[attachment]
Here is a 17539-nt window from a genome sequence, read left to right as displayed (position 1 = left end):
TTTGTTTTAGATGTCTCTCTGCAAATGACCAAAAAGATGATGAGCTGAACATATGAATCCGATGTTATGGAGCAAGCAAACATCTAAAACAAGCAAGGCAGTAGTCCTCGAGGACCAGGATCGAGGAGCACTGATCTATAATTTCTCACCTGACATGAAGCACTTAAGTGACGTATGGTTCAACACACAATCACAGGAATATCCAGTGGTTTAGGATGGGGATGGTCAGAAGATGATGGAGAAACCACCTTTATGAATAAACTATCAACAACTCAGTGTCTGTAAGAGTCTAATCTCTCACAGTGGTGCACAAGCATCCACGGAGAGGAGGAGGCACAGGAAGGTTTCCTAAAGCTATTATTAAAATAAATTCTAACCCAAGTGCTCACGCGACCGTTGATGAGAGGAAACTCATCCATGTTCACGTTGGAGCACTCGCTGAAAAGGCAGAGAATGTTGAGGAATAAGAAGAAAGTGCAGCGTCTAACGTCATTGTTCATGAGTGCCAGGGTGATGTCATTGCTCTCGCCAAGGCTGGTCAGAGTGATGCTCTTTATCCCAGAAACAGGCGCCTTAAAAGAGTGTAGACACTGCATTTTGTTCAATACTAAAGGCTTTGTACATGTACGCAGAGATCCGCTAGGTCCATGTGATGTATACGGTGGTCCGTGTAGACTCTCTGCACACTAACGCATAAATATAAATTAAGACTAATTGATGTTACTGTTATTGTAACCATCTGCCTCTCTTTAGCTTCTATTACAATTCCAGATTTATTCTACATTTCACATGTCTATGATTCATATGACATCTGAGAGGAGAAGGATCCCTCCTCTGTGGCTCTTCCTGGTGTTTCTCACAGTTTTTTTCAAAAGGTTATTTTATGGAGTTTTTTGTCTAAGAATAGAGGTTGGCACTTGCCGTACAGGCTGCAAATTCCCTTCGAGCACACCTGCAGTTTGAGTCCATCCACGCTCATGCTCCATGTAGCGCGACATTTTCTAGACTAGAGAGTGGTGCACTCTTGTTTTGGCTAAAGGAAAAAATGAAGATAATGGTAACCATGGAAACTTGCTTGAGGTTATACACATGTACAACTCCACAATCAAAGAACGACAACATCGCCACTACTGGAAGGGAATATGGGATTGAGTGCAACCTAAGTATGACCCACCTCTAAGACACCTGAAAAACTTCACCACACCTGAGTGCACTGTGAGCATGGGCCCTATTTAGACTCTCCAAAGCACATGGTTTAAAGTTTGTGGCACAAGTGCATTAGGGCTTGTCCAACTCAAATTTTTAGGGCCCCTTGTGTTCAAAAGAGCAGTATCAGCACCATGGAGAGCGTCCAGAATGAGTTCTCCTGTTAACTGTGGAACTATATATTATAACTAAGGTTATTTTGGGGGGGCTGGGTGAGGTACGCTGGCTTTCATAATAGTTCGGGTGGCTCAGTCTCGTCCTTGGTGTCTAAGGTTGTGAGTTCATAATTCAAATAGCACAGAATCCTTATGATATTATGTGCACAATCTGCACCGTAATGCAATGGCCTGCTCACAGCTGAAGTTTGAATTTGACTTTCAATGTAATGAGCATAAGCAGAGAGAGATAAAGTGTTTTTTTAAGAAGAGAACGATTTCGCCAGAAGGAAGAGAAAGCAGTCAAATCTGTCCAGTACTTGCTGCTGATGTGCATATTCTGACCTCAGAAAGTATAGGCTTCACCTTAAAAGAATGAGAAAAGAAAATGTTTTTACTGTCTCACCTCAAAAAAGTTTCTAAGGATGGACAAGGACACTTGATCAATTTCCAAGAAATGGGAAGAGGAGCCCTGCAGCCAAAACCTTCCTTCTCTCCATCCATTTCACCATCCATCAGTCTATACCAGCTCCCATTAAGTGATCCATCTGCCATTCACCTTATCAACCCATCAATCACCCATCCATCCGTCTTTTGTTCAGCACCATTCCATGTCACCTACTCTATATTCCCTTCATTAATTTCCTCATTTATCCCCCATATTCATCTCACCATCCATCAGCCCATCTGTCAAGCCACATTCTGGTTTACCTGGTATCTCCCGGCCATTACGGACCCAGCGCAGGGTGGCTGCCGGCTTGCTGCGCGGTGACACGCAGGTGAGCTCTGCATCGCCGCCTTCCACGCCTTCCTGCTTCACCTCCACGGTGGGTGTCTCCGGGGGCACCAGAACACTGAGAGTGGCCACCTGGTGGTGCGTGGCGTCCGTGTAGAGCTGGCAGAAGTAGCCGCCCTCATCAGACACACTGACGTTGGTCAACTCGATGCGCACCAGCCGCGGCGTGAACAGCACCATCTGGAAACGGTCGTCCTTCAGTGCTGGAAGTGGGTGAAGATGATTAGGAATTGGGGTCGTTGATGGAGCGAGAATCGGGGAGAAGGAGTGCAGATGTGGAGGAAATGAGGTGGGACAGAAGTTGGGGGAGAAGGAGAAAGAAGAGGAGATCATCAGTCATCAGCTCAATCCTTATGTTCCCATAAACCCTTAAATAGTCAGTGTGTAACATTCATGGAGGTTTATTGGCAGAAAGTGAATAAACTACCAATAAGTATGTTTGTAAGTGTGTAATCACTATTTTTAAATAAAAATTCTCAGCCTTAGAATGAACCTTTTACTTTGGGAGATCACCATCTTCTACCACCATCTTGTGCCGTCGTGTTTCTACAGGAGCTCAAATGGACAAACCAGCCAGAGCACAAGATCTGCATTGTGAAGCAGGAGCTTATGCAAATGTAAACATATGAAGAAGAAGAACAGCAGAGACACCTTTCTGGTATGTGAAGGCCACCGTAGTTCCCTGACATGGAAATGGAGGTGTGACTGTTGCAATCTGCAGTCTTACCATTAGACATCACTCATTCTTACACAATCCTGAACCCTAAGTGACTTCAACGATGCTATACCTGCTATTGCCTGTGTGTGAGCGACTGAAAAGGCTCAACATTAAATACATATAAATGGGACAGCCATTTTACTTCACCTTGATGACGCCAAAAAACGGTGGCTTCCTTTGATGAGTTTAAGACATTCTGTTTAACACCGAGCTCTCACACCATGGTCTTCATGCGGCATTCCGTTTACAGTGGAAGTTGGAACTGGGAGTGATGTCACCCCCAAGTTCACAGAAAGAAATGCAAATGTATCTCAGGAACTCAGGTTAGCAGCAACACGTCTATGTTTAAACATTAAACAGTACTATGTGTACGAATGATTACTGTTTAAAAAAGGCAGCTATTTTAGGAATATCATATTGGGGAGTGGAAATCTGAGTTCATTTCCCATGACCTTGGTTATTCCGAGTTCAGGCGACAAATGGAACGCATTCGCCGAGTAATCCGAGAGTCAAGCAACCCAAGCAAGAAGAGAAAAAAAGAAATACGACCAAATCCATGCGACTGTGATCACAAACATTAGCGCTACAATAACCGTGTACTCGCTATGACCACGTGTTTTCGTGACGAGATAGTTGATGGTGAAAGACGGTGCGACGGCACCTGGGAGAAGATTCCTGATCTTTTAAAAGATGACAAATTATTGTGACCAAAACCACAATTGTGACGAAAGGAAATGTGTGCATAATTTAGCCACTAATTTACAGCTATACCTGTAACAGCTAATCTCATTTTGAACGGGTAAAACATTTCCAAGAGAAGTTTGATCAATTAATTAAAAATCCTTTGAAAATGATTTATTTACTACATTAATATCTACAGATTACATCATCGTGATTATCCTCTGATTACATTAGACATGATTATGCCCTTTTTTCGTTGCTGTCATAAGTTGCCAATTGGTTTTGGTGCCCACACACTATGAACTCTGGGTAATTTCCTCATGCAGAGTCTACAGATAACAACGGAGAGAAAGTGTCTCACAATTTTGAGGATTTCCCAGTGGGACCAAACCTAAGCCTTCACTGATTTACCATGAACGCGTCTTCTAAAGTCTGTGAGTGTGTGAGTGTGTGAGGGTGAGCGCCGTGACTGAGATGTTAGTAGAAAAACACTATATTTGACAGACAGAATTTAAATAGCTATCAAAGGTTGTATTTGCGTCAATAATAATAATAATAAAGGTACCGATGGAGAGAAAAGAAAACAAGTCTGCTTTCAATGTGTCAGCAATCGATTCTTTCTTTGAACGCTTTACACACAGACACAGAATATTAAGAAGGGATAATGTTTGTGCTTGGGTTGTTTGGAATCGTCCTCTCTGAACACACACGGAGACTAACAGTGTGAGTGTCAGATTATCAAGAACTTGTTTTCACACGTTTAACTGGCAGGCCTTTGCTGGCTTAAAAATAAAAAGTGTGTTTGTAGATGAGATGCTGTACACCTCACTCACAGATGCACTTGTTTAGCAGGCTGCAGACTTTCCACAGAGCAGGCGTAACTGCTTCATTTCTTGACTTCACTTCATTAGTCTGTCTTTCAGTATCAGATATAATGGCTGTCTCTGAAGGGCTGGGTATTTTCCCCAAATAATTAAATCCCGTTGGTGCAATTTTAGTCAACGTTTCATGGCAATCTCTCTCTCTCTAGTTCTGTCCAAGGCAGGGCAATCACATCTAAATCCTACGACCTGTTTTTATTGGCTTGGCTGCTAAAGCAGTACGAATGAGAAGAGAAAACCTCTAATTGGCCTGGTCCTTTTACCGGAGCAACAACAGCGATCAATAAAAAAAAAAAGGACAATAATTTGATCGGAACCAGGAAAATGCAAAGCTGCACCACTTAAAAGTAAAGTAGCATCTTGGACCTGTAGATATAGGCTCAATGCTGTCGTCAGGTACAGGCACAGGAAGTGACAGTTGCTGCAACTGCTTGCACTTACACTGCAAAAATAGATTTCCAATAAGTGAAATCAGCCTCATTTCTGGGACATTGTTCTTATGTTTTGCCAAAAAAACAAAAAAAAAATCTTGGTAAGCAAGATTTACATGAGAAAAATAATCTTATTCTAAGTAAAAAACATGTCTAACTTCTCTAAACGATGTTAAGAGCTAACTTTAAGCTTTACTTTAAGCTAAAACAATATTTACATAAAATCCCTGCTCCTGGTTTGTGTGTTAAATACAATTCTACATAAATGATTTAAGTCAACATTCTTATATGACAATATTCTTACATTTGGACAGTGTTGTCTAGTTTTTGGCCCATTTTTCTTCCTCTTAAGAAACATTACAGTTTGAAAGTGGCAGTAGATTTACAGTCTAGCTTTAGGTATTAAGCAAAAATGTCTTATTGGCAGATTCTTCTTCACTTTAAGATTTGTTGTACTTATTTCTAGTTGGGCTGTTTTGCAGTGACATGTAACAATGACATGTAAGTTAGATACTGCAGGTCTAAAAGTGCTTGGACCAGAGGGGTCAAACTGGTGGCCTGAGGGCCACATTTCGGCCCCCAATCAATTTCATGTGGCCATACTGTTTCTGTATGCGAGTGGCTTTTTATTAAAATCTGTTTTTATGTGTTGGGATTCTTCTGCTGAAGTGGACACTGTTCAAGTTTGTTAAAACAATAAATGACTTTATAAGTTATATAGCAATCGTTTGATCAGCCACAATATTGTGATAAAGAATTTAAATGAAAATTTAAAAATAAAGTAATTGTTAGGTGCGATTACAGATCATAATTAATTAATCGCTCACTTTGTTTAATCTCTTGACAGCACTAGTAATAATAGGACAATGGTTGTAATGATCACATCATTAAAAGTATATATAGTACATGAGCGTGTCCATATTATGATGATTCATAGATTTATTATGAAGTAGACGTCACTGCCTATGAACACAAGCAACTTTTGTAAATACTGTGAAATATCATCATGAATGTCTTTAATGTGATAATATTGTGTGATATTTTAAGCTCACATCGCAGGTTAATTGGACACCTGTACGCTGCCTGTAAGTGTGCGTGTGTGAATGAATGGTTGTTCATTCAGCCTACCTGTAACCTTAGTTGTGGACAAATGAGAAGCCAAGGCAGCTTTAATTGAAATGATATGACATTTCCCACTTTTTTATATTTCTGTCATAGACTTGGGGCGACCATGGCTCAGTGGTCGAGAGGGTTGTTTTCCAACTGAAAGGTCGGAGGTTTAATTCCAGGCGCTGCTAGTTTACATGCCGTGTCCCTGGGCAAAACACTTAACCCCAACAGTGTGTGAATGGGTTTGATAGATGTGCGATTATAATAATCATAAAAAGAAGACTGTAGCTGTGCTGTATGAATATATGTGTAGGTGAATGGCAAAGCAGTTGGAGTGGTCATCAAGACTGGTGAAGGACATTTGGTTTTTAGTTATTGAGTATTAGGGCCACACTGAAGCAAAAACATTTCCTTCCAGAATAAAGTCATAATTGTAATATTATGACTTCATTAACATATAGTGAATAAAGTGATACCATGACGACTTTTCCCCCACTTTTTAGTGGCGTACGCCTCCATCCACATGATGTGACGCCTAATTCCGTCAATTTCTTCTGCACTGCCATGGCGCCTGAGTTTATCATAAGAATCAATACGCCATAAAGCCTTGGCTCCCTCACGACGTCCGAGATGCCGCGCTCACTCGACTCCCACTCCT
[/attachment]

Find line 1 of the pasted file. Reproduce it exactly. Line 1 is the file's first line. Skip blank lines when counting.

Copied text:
Here is a 17539-nt window from a genome sequence, read left to right as displayed (position 1 = left end):